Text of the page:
Colin Dean’s Year In Review
2008 was an interesting year in technology. I reviewed for ThinkComputers several PSUs, NASes, and storage accessories, as well as a few knick-knacks.
I reviewed tens of products this year, but had a few favorites.
I’m still using the Cooler Master Cosmos S I reviewed in March of this year. I find its spacious interior to be most hospitable for my constant PSU swapping. There is plenty of drive space in it, too, and I’ve contemplated using the recently-reviewed Icydock multi-bay module as an extra harbor for drives if I add more than the three hard drives and single optical drive the case is already harboring. I’m also still using the Antec TruePower Quattro 1000W PSU I reviewed at the very beginning of 2008. It’s powerful enough for my rig (although I’ve discovered it’s overkill: my rig draws just less than 500W under load!) and has the modularity I need.
I’m also still using the ASUS M3A32-MVP motherboard I reviewed in March. It has sufficient expansion for my purposes and excellent compatibilty with both Windows XP 64-bit and Ubuntu Linux. The downside is still the onboard wireless card, which generates unnecessary interrupts in both Windows and Linux, slowing the whole system down. I disabled it in the BIOS. Other than that, though, it’s been a great board. I know of at least two business owners which bought the Buffalo TeraStation Pro II 1 TB rackmount NAS after reading my review. One of them would later become my employer. While I don’t access the unit often, much of the company’s business relies on it, and it’s been hassle-free since day 1.
I also enjoyed reviewing QNAP’s TS-409U and TS-209 Pro II NASes. QNAP makes some excellent and very hackable hardware, as indicated by one enthusiast’s successful port of Debian Linux to it. These units are still too expensive for the home user, though–the TS-209 Pro II at last glance was just under $400.
Playing around with the ASUS Eee PC 2G Surf was fun and exciting, too. It was my first hands-on with a netbook, and it left very, very good impressions. Since then, I’ve recommended netbooks to a handful of people who would have otherwise spent an excessive amount of money on hardware they didn’t really need for their simple Internet usage. Ubuntu Netbook Remix has matured a lot since my review in September with the release of Ubuntu Intrepid, and I can’t wait to get my hands on a next generation ASUS Eee PC.
Not So Great
Unfortunately, not every product I review is one that I would keep myself or even recommend to folks. Every now and then, there are products I’d actively recommend avoiding. Such was the Galaxy Tvisto Pro Digital Media Enclosure. It barely worked. Its menus were terrible. Video playback, except uncompressed, unencrypted, ripped DVDs was unbearable.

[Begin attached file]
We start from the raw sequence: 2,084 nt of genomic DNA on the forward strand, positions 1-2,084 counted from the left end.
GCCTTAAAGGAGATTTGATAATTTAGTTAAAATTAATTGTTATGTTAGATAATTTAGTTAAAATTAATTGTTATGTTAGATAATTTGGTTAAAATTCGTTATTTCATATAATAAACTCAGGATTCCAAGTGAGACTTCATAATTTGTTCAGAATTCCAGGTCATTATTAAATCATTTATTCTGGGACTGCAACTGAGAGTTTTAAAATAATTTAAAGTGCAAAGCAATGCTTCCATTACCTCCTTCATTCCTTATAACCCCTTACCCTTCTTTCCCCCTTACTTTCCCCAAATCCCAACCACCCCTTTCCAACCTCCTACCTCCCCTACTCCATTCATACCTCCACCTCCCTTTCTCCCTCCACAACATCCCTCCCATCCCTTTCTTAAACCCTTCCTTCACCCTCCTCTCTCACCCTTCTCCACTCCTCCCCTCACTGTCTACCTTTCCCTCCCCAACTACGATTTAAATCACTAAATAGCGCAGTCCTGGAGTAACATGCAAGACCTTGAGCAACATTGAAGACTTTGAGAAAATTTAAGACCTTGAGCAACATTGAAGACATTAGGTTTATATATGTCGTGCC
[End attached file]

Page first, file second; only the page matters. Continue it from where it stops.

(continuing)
I wasn’t a big fan of the Yoggie Gatekeeper Pico security mini-computer, despite the amazing innovation behind it. The device offloaded all virus scanning and firewall duties to a USB device. However, if the device was removed, the computer was entirely unable to communicate with the outside network. That is, unless the user remembered to note the unmemorable password inside the quick start guide, a password which could be used to disable the custom routing. The device is also useless for Mac OS X and Linux users, who actually don’t need it in the first place.
Fortunately, I didn’t review anything this year which damaged my hardware, unlike last year’s debacle with a bad PSU which shorted and burned out my primary hard drive.
An excellent tech moment this year was compounded by something silly and awesome. First of all, the T-Mobile G1 with Google Android was released on October 22. This marked the first major release of a completely open operating system with available software development kit on a mass-market consumer level phone (I don’t count the OpenMoko Neo Freerunner because it’s not mass-market). I waited a few weeks to get it, mostly because I knew of the initial problems through an anonymous source. Once I got it, though, I couldn’t be happier. The Market is already poised to blow away the iPhone App Store because of its inexpensive development (Java versus Objective-C for the iPhone) and bazaar-like model, wherein the masters of the Market are not approving every application that is uploaded. The aforementioned silliness occurred during the release press conference when Google co-founders Larry Page and Sergey Brin skated onto the stage on Rollerblades to give their remarks. That single act said so much to me about Google’s way of life: “we’re awesome, and we have fun doing it.”
I was particularly excited recently when Bob announced the ThinkComputers Blog. Blogs are a great informal way to let visitors peer into the workings of an organization such as ThinkComputers. We’ve only had a couple of posts on it since its launch, but expect a steady stream during our coverage of CES 2009.
2009 – What Will it Bring?
In 2009, I hope that ThinkComputers will continue to grow in both daily visitors and notoriety in the industry. At CES in 2008, folks would see my badge and recognize the site and its connection to Bob. I look forward to covering power supplies and network hardware and other exciting equipment.
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